United States District Court, N.D. California
ALEX T. OWEN, Petitioner,
MARION SPEARMAN, Warden, Respondent.
ORDER TO SHOW CAUSE
EDWARD J. DAVILA, District Judge.
Petitioner, a state prisoner proceeding pro se, filed a petition for a writ of habeas corpus pursuant to 28 U.S.C. § 2254, challenging his state conviction. Petitioner has paid the filing fee.
According to the petition, Petitioner was found guilty by a jury in San Mateo County of two counts of second degree robbery. (Pet. at 2.) Petitioner was sentenced to eleven years in state prison. (Id.) Petitioner appealed the conviction. The state appellate court affirmed the conviction, and the state high court denied review. (Id. at 3.)
Petitioner filed state habeas petitions challenging the conviction, with the California Supreme Court denying review on July 17, 2013. (Pet. at 5.) Petitioner filed the instant federal habeas petition on August 13, 2013.
A. Standard of Review
This court may entertain a petition for a writ of habeas corpus "in behalf of a person in custody pursuant to the judgment of a State court only on the ground that he is in custody in violation of the Constitution or laws or treaties of the United States." 28 U.S.C. § 2254(a).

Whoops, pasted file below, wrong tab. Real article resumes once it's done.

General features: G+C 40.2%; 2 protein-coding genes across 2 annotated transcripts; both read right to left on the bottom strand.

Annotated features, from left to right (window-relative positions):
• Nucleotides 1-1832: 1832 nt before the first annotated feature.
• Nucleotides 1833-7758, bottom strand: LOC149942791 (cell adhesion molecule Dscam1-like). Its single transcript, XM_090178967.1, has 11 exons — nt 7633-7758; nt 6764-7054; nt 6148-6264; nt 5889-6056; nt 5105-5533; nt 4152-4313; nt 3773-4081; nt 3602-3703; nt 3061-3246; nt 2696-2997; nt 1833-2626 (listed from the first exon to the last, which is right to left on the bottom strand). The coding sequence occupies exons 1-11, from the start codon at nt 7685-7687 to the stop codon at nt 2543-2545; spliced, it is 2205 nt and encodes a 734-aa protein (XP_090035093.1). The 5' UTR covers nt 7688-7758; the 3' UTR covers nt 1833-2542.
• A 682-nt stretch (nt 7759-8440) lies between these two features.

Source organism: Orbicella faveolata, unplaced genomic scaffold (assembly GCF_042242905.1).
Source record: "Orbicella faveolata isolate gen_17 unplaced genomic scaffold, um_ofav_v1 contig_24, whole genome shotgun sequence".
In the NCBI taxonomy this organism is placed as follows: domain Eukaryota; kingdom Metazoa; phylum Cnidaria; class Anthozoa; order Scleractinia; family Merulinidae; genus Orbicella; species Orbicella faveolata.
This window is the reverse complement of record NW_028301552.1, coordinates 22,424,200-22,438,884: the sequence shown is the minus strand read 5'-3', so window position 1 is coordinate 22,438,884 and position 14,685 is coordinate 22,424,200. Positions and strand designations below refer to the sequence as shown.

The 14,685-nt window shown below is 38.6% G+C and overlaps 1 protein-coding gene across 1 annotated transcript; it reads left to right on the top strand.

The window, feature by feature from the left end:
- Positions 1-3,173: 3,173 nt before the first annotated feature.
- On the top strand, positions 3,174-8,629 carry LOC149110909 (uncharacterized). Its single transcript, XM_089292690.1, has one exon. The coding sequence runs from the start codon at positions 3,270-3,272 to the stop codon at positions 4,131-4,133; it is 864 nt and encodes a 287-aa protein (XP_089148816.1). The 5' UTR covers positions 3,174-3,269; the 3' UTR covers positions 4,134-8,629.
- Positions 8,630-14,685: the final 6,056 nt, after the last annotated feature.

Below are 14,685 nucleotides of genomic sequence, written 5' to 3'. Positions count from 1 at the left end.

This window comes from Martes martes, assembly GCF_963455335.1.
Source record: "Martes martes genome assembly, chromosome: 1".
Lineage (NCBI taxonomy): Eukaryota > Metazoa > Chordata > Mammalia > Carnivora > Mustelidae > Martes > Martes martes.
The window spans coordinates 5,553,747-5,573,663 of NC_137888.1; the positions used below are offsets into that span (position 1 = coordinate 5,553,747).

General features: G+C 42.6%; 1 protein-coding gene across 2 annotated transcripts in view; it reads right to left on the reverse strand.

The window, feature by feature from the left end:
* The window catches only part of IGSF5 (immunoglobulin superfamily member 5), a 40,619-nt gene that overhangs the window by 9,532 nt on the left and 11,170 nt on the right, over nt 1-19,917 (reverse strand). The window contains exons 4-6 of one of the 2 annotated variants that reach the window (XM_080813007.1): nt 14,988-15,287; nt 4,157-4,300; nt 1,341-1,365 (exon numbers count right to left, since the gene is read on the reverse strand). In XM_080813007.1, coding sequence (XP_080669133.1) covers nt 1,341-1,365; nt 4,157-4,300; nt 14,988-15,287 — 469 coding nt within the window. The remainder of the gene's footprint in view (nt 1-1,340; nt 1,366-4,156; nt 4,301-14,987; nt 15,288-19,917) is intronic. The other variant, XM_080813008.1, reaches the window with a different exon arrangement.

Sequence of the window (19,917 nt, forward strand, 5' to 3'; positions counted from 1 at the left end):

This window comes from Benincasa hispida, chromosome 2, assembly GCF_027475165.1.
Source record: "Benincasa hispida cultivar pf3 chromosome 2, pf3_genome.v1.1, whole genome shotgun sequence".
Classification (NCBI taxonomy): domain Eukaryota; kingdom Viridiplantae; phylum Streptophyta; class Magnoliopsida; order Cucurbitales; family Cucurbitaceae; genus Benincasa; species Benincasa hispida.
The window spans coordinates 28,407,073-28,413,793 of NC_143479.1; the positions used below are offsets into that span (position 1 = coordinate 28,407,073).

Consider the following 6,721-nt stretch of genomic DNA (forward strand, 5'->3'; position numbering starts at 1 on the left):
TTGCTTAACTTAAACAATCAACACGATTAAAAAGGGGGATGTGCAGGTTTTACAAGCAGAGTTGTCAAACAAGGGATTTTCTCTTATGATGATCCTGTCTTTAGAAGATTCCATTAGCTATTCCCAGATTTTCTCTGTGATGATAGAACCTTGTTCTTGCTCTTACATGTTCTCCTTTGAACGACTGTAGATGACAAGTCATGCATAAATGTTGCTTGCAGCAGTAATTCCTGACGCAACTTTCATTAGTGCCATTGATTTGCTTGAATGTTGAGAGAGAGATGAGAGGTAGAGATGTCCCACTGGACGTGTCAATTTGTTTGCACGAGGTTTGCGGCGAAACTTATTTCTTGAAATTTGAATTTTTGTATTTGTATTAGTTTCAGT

It shall "award the writ or issue an order directing the respondent to show cause why the writ should not be granted, unless it appears from the application that the applicant or person detained is not entitled thereto." Id . § 2243.
B. Legal Claims
Petitioner claims that trial counsel rendered ineffective assistance for failing file a motion for new trial based on a witness's "pre-trial encounter" with him, and that appellate counsel provided ineffective assistance for failing to file this viable claim on appeal. (Pet. at 13.) Petitioner also claims ineffective assistance by trial counsel for his failure to conduct a reasonable pre-trial investigation. (Id. at 20.) Liberally construed, these claims are cognizable under § 2254 and merit an answer from Respondent.
C. Petitioner's Motions
On his petition, Petitioner moves for an evidentiary hearing and appointment of counsel. (Pet. at 1.) The Sixth Amendment's right to counsel does not apply in habeas corpus actions. See Knaubert v. Goldsmith , 791 F.2d 722, 728 (9th Cir.), cert. denied, 479 U.S. 867 (1986). Unless an evidentiary hearing is required, the decision to appoint counsel is within the discretion of the district court. See Knaubert , 791 F.2d at 728; Bashor v. Risley , 730 F.2d 1228, 1234 (9th Cir.), cert. denied, 469 U.S. 838 (1984). An evidentiary hearing does not appear necessary at this time, and there are no exceptional circumstances to warrant appointment of counsel. Accordingly, Petitioner's motions are DENIED ...